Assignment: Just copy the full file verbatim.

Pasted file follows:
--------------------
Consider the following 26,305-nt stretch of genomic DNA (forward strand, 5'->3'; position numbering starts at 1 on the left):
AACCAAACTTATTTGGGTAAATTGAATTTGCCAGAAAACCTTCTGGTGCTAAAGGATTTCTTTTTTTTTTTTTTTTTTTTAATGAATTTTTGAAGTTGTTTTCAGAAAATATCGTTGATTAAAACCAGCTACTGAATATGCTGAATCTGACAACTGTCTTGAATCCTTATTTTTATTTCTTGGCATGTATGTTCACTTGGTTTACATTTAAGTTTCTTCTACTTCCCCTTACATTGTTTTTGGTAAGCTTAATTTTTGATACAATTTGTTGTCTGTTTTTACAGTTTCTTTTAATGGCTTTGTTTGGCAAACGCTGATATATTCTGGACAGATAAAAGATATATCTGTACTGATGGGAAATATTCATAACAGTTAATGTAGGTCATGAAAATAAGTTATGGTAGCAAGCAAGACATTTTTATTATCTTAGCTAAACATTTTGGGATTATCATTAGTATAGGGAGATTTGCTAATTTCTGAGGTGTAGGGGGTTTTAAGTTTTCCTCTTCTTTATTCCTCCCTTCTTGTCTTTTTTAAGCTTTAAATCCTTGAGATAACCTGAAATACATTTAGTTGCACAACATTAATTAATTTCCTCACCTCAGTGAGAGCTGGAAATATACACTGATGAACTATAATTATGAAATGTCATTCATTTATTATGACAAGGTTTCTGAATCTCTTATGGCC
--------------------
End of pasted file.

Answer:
Consider the following 26,305-nt stretch of genomic DNA (forward strand, 5'->3'; position numbering starts at 1 on the left):
AACCAAACTTATTTGGGTAAATTGAATTTGCCAGAAAACCTTCTGGTGCTAAAGGATTTCTTTTTTTTTTTTTTTTTTTTAATGAATTTTTGAAGTTGTTTTCAGAAAATATCGTTGATTAAAACCAGCTACTGAATATGCTGAATCTGACAACTGTCTTGAATCCTTATTTTTATTTCTTGGCATGTATGTTCACTTGGTTTACATTTAAGTTTCTTCTACTTCCCCTTACATTGTTTTTGGTAAGCTTAATTTTTGATACAATTTGTTGTCTGTTTTTACAGTTTCTTTTAATGGCTTTGTTTGGCAAACGCTGATATATTCTGGACAGATAAAAGATATATCTGTACTGATGGGAAATATTCATAACAGTTAATGTAGGTCATGAAAATAAGTTATGGTAGCAAGCAAGACATTTTTATTATCTTAGCTAAACATTTTGGGATTATCATTAGTATAGGGAGATTTGCTAATTTCTGAGGTGTAGGGGGTTTTAAGTTTTCCTCTTCTTTATTCCTCCCTTCTTGTCTTTTTTAAGCTTTAAATCCTTGAGATAACCTGAAATACATTTAGTTGCACAACATTAATTAATTTCCTCACCTCAGTGAGAGCTGGAAATATACACTGATGAACTATAATTATGAAATGTCATTCATTTATTATGACAAGGTTTCTGAATCTCTTATGGCC